Researchers in China have found a way to transform cells excreted in human urine into neural progenitor cells, the precursors of brain cells.
These cells can be used to study neurodegenerative diseases such as Parkinson's, and they may also help researchers produce cells custom-tailored to patients "more quickly and from more patients than current methods" allow, Nature magazine reported.
A paper describing the research was published online Dec. 9 in Nature Methods.
"We combined an episomal system to deliver reprogramming factors with a chemically defined culture medium to reprogram epithelial-like cells from human urine into [neural progenitor cells]," the study's abstract states.
In a laboratory setting, the cells were shown to "self-renew and... differentiate into multiple functional neuronal subtypes and glial cells."
While the study's authors wrote that their method still needs to be tested in living tissue, they say it offers researchers key advantages.
For starters, the method does not use embryonic stem cells. In addition to the ethical issues presented by that method, human embryonic stem cells have been observed to form tumors, a 2009 report notes.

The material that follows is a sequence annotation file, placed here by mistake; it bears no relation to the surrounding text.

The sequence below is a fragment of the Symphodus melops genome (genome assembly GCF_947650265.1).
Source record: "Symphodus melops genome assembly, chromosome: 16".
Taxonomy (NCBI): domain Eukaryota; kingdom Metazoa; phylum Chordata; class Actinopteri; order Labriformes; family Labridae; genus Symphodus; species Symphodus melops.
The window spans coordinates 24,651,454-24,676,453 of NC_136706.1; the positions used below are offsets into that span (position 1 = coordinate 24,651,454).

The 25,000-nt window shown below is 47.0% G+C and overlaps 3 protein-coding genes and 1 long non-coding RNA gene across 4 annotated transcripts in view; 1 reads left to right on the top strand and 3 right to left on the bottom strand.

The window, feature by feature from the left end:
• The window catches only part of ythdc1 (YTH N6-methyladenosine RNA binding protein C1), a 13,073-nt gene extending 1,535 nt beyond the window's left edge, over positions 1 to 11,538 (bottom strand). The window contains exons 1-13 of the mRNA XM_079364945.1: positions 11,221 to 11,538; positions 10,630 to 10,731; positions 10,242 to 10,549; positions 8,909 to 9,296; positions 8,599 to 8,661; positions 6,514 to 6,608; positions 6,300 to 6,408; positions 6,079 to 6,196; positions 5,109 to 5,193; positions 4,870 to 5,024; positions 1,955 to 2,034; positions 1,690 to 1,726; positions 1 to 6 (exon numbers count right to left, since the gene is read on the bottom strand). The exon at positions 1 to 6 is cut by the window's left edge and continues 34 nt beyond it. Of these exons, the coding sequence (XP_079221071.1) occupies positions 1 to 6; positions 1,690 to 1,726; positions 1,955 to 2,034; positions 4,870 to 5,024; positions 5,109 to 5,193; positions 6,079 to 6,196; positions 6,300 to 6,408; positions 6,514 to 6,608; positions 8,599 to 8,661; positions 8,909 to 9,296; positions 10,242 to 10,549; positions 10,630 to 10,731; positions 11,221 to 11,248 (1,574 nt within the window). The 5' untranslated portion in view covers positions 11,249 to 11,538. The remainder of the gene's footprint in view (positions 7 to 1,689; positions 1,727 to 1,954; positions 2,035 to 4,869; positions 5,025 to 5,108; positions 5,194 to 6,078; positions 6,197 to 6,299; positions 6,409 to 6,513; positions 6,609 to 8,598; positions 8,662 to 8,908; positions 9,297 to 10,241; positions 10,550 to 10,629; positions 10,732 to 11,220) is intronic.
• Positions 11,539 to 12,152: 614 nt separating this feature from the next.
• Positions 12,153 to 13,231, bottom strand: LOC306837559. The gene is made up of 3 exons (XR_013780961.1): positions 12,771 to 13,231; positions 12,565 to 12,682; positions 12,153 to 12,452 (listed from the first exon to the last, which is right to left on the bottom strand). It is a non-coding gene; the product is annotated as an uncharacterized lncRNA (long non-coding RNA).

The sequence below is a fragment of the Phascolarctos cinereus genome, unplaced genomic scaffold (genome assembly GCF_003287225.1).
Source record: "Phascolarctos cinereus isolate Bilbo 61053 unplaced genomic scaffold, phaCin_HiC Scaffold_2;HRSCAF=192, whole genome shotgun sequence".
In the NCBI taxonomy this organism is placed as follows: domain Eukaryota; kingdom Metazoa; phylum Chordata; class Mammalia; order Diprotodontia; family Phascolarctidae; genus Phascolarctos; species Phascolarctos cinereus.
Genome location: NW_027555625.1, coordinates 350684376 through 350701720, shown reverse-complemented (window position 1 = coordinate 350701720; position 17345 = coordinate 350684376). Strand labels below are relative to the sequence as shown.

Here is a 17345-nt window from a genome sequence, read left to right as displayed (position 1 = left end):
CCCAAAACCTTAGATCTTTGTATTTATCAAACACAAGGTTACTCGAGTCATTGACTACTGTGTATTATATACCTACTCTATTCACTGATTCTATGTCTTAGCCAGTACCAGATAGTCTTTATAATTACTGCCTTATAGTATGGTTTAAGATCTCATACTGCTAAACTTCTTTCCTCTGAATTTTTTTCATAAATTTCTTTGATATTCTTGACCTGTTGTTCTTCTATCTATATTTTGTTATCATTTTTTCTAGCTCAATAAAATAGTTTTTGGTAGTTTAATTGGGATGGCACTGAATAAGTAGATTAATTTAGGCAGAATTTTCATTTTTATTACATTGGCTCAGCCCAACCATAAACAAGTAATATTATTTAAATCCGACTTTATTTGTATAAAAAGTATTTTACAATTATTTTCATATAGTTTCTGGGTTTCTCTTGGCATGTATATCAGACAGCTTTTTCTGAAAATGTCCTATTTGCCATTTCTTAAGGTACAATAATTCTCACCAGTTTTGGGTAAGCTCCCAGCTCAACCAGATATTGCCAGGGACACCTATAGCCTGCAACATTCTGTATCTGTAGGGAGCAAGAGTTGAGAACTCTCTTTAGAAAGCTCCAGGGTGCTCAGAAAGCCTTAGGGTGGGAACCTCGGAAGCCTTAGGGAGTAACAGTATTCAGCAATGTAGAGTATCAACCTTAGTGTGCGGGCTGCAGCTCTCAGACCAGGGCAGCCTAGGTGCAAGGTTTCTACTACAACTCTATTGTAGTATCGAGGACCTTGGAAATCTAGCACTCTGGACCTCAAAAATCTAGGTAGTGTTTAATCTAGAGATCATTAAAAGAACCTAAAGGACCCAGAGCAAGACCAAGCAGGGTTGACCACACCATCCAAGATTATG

In addition, the method produced so-called "pluripotent" cells in about half the time as previously observed. Pluripotency is the desirable trait that allows stem cells to differentiate into one of many cell types.
Once transplanted from lab culture into rat brains, the cells formed no tumors and were observed to take on the "shape and molecular markers" of neurons within four weeks, according to Nature.
The new study builds on work published by members of the team last year, which showed that skin-like cells from the lining of kidney tubules, extracted from urine, "can be efficiently reprogrammed, via the pluripotent state, into neurons, glia, liver cells and heart muscle cells," according to the Guardian.
Earlier this year, a team from Johns Hopkins University published a method for using adult cord blood cells to make stem cells. While previous attempts had far lower yields, using its method, the team was able to convert 50 percent to 60 percent of blood cells engineered into induced-pluripotent stem cells.
The Johns Hopkins team had successfully demonstrated how to safely transform adult blood cells into heart cells in a study published in 2011.